The treatment was well tolerated without new episodes of VT during continuous electrocardiogram monitoring for 72h. No modifications to sense or stimulate ICD lead parameters were observed postablation (indeed, for safety reasons, the tip of the lead was excluded from the target area). Device interrogation 4 months after the irradiation showed a total absence of ventricular arrhythmias, and the magnetic resonance imaging performed during the follow-up displayed a dense transmural scar corresponding to the irradiated zone (Figure 1E). The right ventricular ejection fraction before and after treatment did not significantly change (30% and 33% before and after ablation, respectively), reflecting the low volume irradiated, which was about 3.5 cc. Because the ablation was performed exclusively in the right ventricular free wall, no changes were observed in left ventricle systolic function either.

Noninvasive ablation by SBRT may be an option to treat recurrent ventricular arrhythmias with an intramural or epicardial origin in centers without the possibility of rescue cardiac surgery or in cases of a failed epicardial approach. This treatment was first reported by Cuculich et al.1 in a small series of 5 patients with refractory VT, with either ischemic or nonischemic cardiomyopathy. After radiation, ventricular arrhythmia events dramatically decreased during follow-up, without affecting the left ventricular ejection fraction, and with a single complication consisting of mild surrounding pneumonitis, which was resolved 1 year after the procedure.

Our case differs from previously reported cases in that the main scar was localized in the free wall of the right ventricle, which is much thinner than that of the left ventricle. Nevertheless, additional recent work by Robinson et al.2 from the same group also included a patient with arrhythmogenic right ventricular cardiomyopathy, showing similar good efficacy and safety results at 90 days.

To our knowledge, this is the first noninvasive ablation procedure with SBRT performed outside the United States. It is also probably only the second procedure in the world performed in a patient with arrhythmogenic right ventricular cardiomyopathy. SBRT offers the possibility to completely homogenize the scar, without the need for the surgical precision of radiofrequency due to its transmurality, targeting not only the exit site but probably also the VT isthmus. In the last Spanish Ablation Registry 2018,3 up to 249 ablations were performed in patients with VT with a scar not related to coronary heart disease; 34 of them had arrhythmogenic cardiomyopathy. The endocardial approach was mainly used, with a high success rate. In the near future, SBRT could be an option in selected patients.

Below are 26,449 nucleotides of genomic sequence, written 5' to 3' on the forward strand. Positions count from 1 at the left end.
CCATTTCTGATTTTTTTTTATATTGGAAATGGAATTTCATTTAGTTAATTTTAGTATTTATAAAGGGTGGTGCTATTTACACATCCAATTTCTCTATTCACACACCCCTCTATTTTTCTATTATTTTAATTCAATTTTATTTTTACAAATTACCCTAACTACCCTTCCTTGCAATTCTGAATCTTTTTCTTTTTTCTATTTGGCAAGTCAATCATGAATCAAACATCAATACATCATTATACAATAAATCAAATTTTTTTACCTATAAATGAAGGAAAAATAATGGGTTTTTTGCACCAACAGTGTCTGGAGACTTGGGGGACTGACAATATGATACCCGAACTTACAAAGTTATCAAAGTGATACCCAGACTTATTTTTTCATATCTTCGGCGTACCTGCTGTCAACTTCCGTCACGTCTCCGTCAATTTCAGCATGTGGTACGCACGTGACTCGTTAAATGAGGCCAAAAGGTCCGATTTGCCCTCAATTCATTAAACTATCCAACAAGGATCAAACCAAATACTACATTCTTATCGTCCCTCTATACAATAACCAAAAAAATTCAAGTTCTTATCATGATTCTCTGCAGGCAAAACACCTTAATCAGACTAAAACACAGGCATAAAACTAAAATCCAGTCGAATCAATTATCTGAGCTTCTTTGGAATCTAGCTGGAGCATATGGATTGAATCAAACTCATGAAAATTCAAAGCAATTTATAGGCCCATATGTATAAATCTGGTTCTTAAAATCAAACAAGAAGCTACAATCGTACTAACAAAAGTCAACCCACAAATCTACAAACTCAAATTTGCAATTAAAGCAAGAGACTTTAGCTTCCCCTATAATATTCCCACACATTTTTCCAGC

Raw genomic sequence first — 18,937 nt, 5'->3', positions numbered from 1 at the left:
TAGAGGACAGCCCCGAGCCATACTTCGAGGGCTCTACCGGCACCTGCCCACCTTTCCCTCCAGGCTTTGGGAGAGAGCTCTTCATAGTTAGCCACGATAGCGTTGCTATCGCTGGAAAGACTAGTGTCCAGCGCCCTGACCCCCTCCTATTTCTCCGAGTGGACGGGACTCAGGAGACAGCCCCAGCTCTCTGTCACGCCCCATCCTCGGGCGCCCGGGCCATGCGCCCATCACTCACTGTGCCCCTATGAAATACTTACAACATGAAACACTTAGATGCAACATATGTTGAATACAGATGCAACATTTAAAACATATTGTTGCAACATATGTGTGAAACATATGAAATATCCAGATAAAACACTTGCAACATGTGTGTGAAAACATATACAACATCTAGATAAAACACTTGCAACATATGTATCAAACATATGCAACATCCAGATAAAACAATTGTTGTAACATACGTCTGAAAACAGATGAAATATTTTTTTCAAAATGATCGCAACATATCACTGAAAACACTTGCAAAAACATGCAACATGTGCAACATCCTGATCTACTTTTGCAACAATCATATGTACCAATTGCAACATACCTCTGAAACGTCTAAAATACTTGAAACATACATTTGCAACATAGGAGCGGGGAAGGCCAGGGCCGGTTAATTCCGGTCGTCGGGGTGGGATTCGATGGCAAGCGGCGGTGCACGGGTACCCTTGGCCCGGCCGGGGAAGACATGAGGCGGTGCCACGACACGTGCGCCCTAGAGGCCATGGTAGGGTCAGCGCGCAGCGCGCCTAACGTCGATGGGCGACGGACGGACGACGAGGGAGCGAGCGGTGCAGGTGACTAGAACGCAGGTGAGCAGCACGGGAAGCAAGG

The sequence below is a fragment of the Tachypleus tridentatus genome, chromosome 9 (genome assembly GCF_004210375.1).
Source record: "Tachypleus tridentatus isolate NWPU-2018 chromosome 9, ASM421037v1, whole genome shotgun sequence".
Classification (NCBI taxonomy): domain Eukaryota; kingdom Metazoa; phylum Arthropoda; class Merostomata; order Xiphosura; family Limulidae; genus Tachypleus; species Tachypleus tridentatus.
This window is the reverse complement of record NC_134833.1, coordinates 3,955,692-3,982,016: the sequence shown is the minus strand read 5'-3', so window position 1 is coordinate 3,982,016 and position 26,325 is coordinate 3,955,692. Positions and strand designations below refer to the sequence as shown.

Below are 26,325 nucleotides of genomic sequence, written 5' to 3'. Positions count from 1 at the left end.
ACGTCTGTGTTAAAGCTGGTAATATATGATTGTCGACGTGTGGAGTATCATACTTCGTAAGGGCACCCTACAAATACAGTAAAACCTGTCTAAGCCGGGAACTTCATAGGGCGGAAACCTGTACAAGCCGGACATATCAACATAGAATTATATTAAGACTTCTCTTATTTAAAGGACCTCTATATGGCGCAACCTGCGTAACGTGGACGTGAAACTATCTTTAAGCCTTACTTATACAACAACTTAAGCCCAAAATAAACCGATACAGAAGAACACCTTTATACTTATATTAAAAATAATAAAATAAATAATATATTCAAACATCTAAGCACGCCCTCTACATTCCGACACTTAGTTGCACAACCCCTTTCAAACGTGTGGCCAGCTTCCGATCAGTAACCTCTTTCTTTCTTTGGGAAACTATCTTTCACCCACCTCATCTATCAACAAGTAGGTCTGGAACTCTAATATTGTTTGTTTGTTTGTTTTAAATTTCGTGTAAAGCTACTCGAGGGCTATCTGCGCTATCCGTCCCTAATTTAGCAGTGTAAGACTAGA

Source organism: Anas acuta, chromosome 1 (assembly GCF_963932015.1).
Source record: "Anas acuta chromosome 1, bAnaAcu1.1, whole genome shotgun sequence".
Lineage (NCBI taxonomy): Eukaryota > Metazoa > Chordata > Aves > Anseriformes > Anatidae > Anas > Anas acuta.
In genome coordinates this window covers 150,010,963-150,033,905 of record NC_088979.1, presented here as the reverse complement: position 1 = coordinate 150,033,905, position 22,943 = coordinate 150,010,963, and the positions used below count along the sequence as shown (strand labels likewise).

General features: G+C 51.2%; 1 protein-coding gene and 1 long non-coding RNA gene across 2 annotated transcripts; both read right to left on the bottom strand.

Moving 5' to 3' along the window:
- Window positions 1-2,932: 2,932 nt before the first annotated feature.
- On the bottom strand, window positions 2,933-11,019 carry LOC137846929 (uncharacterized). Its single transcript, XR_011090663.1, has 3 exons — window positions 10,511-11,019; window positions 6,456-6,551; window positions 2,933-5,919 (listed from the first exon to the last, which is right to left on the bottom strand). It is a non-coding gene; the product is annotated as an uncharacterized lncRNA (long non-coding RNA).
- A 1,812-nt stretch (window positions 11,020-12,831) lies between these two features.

We would like to express our gratitude to Flavio Zuccarino (radiology department) and Enric Fernández-Vellila (radio-oncology physicist) for their dedication and substantial collaboration in this case (due to the journal's author policy, it was impossible to include them as coauthors).

P.S. Cuculich, M.R. Schill, R. Kashani, et al.
Noninvasive cardiac radiation for ablation of ventricular tachycardia.
N Engl J Med., 377 (2017), pp. 2325-2336
C.G. Robinson, P.P. Samson, K.M.S. Moore, et al.
Phase I/II trial of electrophysiology-guided noninvasive cardiac radioablation for ventricular tachycardia.
Circulation., 139 (2018), pp. 313-321
F.J. García-Fernández, J.L. Ibáñez Criado, A. Quesada Dorador.
en representación de los colaboradores del Registro Español de Ablación con Catéter. Registro Español de Ablación con Catéter. XVII Informe Oficial de la Sección de Electrofisiología y Arritmias de la Sociedad Española de Cardiología (2017).
Rev Esp Cardiol., 71 (2018), pp. 941-951
Copyright © 2019. Sociedad Española de Cardiología
Revista Española de Cardiología (English Edition)

Subscribe to our newsletter

Article options
es en

¿Es usted profesional sanitario apto para prescribir o dispensar medicamentos?

Are you a health professional able to prescribe or dispense drugs?

es en
Política de cookies Cookies policy
Utilizamos cookies propias y de terceros para mejorar nuestros servicios y mostrarle publicidad relacionada con sus preferencias mediante el análisis de sus hábitos de navegación. Si continua navegando, consideramos que acepta su uso. Puede cambiar la configuración u obtener más información aquí. To improve our services and products, we use "cookies" (own or third parties authorized) to show advertising related to client preferences through the analyses of navigation customer behavior. Continuing navigation will be considered as acceptance of this use. You can change the settings or obtain more information by clicking here.